AstraZeneca and Orca Pharmaceuticals said today they will partner to develop retinoic acid–related orphan nuclear receptor gamma (RORg) inhibitors under a three-year collaboration designed to develop new treatments for a broad range of autoimmune diseases.
The development partnership could generate up to $122.5 million in upfront and milestone payments to Orca—and possibly more, since AstraZeneca has the option to acquire the Orca compounds at the end of the collaboration.
AstraZeneca will gain access to RORg inhibitors developed by Orca. Researchers from both companies will then identify lead compounds for progression into clinical study, as well as the autoimmune condition for which the lead compounds are best suited.
RORg helps convert CD4+T cells into T-helper 17 (TH17) cells that produce cytokines that drive immune response. Excessive activity of TH17 cells and other RORg t-specific (RORgt) immune cells, however, have been tied to autoimmune conditions that include inflammatory bowel disease, psoriasis, arthritis, and multiple sclerosis. Inhibiting RORgt cells offers an opportunity to restore normal TH17/T regulatory (“Treg”) balance and achieve selectivity in autoimmune disease treatment, Orca reasons.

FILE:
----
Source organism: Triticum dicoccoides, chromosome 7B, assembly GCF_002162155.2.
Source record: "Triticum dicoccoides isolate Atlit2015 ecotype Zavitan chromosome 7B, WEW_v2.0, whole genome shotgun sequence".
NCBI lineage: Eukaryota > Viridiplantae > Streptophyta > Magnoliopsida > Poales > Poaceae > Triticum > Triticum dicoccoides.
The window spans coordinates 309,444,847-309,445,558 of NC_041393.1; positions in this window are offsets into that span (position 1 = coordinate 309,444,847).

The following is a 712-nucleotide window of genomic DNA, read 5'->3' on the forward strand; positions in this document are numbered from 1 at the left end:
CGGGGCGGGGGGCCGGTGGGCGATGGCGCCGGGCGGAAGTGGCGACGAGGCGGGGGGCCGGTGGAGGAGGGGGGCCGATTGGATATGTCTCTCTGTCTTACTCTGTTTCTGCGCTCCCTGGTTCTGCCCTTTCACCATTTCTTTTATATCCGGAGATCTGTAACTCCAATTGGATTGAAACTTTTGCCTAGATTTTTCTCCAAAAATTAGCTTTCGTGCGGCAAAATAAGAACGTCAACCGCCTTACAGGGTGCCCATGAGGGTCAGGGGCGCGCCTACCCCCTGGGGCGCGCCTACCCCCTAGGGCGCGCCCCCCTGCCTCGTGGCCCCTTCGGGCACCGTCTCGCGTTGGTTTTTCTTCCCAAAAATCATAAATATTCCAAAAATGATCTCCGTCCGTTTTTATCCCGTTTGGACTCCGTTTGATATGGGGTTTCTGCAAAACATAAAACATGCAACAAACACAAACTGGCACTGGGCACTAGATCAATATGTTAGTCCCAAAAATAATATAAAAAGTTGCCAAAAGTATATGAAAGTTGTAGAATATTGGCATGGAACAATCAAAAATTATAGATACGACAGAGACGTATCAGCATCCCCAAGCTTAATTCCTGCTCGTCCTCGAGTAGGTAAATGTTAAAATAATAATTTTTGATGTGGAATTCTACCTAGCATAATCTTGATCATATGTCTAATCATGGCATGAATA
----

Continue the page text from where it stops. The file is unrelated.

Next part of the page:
Psoriasis is the indication for the lead program of Orca, which was established in 2013 to commercialize discoveries by Dan Littman, M.D., Ph.D., Jun Huh, Ph.D., and colleagues at New York University; Drs. Littman and Huh are among the company’s founders and advisors.
In addition to discovering the role of RORg in the development of TH17 cells, the NYU colleagues showed that RORγt activity can be inhibited by small molecule compounds that could be developed into drugs, and that these compounds were effective in animal models of autoimmune diseases.
Orca aims to achieve proof of concept in psoriasis with an orally available inhibitor in 2016. Among investors in Orca are BioMotiv, the for-profit accelerator aligned with the Harrington Project for Discovery & Development; and NYU Innovation Ventures.
Maarten Kraan, Ph.D., head of AstraZeneca’s respiratory, inflammation and autoimmune diseases innovative medicines unit, noted in a statement that respiratory, inflammation, and autoimmune diseases constituted one of the pharma giant’s three key therapeutic areas: “We are delighted to be partnering with Orca Pharmaceuticals in this hot area of immunology science to help us create potentially best-in-class chemical assets and candidate drugs for patients who currently do not have any oral medicines available to treat their chronic conditions.”